In this, Richard has been significantly influenced by the Ffald-y-Brenin Retreat Centre in West Wales and through that what is termed ‘Celtic Spirituality’ (although he is not afraid to debunk some of the more fanciful notions that have become attached to this term). He describes how he found solace, consolation and restoration there after a difficult time in his church ministry. This book is in part written under the auspices of Ffald-y-Brenin and is quite different in tone to other key texts that have come out of there (The Grace Outpouring3 and The Way of Blessing4 both by Roy Godwin and Dave Roberts). These texts mix testimony of life’s transformed as people come to the Ffald-y-Brenin Retreat Centre along with other key principles through which they want to encourage a movement of prayer and blessing. Richard is interested in these things but more at the personal level of how this impacts the individual believer in their everyday walk with Jesus. As such, this book fits much more into the area of spiritual formation and would be of benefit for those who are looking for guidance and insight to their own personal situation, or for those who have pastoral oversight for others in how they might encourage and support them, or as an area of academic study.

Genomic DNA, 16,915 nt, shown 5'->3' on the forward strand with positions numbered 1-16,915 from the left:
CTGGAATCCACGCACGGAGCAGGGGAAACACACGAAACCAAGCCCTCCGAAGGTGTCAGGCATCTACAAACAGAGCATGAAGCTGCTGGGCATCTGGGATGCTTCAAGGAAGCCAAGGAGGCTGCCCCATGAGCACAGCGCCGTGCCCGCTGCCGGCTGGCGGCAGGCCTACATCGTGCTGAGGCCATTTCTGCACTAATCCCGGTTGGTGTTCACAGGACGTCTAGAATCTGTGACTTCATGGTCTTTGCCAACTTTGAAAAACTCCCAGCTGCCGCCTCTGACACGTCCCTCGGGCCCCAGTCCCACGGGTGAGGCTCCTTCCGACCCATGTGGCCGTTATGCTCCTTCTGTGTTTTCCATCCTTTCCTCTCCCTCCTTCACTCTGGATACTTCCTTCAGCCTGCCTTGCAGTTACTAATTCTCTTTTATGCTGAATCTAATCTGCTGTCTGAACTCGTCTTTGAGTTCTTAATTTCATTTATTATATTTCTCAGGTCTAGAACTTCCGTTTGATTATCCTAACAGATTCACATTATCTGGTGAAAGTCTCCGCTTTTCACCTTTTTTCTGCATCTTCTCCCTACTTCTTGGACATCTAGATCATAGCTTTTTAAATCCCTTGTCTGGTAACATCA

About the author

Bob Stradling is the principal of Waverley Abbey College and has an MA in Missional Leadership. He has experience in a range of leadership role in Higher Education and has also had experience of leadership in a range of ministry contexts.


Copyright 2021 Bob Stradling

1 Weber J. (2019) Even the Sparrow, Edinburgh: Muddy Pearl.
2 Roxburgh A. J. and Robinson M. (2018) Practices for the Refounding of God’s People: The Missional Challenge of the West, New York: Church Publishing.
3 Godwin R. and Roberts D. (2008) The Grace Outpouring, Colorado Springs: David C Cook Publishing.
4 Godwin R. and Roberts D. (2016) The Way of Blessing (Colorado Springs: David C Cook Publishing.